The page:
The following HTML text is provided to enhance online
readability. Many aspects of typography translate only awkwardly to HTML.
Please use the page image
as the authoritative form to ensure accuracy.
Review of ONR's Uninhabited Combat Air Vehicles Program
The VTOL UAV and UCAV-N are both near-term programs that address important naval UAV issues of how to permit a UAV/UCAV to operate from a ship, but they pay minimal attention to maximizing the benefits of autonomy. Both, for practical reasons, will inevitably be implemented with today's concepts and technology and are supported by large budgets of tens of millions of dollars per year or more.
The FNC thrusts are intended “. . . to provide critical mass investments . . . leading to transition of key enabling technologies.”1 Twenty percent of the FNC funding is targeted for the 2001-2003 time frame, with the rest aimed further out. As such, the two relevant FNCs, time-critical strike and autonomous operation, seem to complement ONR 351's UAV/UCAV intentions rather well, but both are broader in scope than UAV technology alone; current plans appear to be to fund them very well ($30 million to $50 million per year each).
Given the very large imbalance in funding and the competition for resources engendered by the heavy colocation of multiple UAV/FNC responsibility in the ONR 351 organization, there is a real danger that the small grass-roots UAV/UCAV thrust begun last year could simply vanish. Given as well the uniqueness of the ONR 351 long-range vision and systematic approach, and the potential value of what ONR 351 is attempting, it does not seem desirable to simply permit this effort to die. It should, instead, be recognized as a valuable resource and should be coordinated, transformed, and completed, to allow it to serve as the basis for (or at least a major contributor to) the development of an official naval UAV vision of the future and a technology roadmap. The committee believes that the Department of the Navy needs to create a UAV/UCAV master plan that is more comprehensive than the current ESG plan, that includes an S&T component as well as system concepts, and that explicitly acknowledges the existence of UAV/UCAV plans and programs outside the Department of the Navy. Perhaps, as suggested above, the ONR 351 effort could ultimately catalyze an integrated Navy, Marine Corps, Air Force, Army, and DARPA S&T program for UAV/UCAV-enabling technologies.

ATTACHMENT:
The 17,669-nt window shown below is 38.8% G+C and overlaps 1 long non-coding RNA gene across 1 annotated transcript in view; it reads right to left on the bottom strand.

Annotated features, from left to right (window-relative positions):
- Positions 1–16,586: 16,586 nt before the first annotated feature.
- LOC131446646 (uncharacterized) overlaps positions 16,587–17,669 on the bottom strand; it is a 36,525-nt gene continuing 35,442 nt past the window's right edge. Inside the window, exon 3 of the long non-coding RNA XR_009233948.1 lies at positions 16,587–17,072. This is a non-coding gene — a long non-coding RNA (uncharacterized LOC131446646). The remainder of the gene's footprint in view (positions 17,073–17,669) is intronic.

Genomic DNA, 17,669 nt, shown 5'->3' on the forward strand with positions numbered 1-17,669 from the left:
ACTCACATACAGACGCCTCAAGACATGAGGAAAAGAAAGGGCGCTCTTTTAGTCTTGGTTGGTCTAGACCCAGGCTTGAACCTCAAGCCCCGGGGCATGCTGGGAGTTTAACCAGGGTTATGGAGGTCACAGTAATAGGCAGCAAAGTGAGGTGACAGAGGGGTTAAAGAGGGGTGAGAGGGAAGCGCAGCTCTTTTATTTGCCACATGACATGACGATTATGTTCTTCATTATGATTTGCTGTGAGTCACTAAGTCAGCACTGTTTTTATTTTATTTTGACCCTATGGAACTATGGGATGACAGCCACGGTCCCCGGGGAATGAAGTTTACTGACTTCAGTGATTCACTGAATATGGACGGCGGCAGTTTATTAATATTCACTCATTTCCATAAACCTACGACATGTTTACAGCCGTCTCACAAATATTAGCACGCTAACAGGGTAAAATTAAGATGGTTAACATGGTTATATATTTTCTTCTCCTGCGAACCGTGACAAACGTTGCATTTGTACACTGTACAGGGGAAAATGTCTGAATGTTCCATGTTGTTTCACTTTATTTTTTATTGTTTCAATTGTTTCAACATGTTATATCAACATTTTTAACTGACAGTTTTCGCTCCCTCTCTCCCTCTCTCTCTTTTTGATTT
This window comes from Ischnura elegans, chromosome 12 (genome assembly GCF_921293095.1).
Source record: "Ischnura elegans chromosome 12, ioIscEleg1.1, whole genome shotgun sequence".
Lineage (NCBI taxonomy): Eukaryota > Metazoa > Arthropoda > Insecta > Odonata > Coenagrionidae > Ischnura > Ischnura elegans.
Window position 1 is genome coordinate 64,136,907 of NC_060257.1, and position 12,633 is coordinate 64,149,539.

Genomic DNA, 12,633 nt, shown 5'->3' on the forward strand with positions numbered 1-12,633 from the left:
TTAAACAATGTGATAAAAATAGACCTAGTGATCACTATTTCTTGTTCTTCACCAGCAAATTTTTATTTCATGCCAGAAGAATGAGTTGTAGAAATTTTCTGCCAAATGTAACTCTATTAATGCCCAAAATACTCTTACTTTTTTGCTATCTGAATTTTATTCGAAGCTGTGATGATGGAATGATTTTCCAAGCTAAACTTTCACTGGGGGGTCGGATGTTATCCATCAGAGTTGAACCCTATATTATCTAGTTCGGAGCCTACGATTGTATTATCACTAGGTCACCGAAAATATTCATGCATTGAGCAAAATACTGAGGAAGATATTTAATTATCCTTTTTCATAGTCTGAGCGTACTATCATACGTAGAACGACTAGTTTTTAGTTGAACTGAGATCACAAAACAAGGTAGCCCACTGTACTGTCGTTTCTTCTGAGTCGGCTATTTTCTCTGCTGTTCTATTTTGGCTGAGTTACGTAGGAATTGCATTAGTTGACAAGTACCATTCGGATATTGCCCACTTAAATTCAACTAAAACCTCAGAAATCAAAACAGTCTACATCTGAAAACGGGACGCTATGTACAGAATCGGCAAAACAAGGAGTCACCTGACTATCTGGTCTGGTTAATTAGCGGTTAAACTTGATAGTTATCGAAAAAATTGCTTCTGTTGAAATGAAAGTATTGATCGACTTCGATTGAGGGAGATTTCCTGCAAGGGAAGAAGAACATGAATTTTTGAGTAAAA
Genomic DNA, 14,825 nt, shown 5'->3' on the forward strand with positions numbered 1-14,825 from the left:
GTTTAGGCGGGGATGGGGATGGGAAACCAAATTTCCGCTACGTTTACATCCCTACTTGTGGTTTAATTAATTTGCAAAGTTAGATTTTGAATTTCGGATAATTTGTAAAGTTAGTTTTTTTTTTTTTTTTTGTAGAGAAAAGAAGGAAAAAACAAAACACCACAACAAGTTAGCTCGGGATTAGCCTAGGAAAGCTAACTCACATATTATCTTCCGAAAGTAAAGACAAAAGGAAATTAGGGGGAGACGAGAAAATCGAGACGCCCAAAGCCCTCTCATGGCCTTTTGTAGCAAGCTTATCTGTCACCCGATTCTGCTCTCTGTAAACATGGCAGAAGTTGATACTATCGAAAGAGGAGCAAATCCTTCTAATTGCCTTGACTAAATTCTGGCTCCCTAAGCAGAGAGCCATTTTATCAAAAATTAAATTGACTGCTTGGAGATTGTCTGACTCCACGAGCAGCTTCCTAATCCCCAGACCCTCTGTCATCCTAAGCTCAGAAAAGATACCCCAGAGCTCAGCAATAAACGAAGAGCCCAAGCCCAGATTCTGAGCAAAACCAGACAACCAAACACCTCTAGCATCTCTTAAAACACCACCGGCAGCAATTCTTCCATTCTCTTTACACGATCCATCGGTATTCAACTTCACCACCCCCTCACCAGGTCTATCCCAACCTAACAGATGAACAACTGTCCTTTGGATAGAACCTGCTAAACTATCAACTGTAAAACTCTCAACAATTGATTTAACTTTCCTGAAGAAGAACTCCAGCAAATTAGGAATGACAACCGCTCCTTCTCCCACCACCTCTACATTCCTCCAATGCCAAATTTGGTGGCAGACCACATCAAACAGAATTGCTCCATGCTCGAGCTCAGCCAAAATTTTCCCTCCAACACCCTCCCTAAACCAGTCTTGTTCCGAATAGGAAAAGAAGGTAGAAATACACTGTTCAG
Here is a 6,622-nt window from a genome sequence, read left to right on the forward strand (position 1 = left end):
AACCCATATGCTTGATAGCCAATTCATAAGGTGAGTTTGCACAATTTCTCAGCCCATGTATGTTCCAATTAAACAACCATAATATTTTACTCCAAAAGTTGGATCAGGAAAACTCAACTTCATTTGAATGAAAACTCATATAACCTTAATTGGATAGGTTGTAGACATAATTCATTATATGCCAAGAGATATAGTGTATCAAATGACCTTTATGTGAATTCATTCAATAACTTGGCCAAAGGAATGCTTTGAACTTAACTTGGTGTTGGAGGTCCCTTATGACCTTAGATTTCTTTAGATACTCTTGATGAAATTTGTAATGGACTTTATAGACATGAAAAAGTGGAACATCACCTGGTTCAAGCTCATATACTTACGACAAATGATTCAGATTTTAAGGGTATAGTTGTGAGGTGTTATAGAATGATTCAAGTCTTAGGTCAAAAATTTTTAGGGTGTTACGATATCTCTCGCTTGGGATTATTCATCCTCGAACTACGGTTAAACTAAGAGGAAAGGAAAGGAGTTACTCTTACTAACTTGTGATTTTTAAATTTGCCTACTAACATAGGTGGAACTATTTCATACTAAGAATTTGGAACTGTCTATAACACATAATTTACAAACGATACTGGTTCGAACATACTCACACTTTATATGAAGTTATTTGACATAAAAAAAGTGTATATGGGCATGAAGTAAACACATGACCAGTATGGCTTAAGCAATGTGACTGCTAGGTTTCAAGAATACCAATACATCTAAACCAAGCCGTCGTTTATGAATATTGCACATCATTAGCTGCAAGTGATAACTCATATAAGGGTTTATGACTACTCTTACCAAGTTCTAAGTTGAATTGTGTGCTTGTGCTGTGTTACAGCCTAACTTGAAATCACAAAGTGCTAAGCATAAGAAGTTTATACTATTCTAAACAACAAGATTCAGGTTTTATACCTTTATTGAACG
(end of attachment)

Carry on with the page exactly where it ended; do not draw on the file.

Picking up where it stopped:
Gaffney, RADM Paul G. II, USN, Director, Test and Evaluation and Technology Requirements. 1999. Future Naval Capabilities Fiscal Guidance —Information Memorandum, Office of the Chief of Naval Operations, N91, The Pentagon, Washington, D.C., November 23.